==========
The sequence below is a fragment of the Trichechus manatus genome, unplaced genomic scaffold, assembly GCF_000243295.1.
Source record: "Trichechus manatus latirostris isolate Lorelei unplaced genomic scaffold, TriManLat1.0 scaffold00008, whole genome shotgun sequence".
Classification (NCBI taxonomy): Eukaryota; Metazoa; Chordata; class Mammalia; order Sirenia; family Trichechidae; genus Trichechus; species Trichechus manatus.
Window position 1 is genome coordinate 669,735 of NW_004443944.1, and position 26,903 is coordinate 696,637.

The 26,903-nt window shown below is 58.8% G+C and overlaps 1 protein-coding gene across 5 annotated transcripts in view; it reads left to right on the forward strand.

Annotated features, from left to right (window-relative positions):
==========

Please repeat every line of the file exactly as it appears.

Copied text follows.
The sequence below is a fragment of the Trichechus manatus genome, unplaced genomic scaffold, assembly GCF_000243295.1.
Source record: "Trichechus manatus latirostris isolate Lorelei unplaced genomic scaffold, TriManLat1.0 scaffold00008, whole genome shotgun sequence".
Classification (NCBI taxonomy): Eukaryota; Metazoa; Chordata; class Mammalia; order Sirenia; family Trichechidae; genus Trichechus; species Trichechus manatus.
Window position 1 is genome coordinate 669,735 of NW_004443944.1, and position 26,903 is coordinate 696,637.

The 26,903-nt window shown below is 58.8% G+C and overlaps 1 protein-coding gene across 5 annotated transcripts in view; it reads left to right on the forward strand.

Annotated features, from left to right (window-relative positions):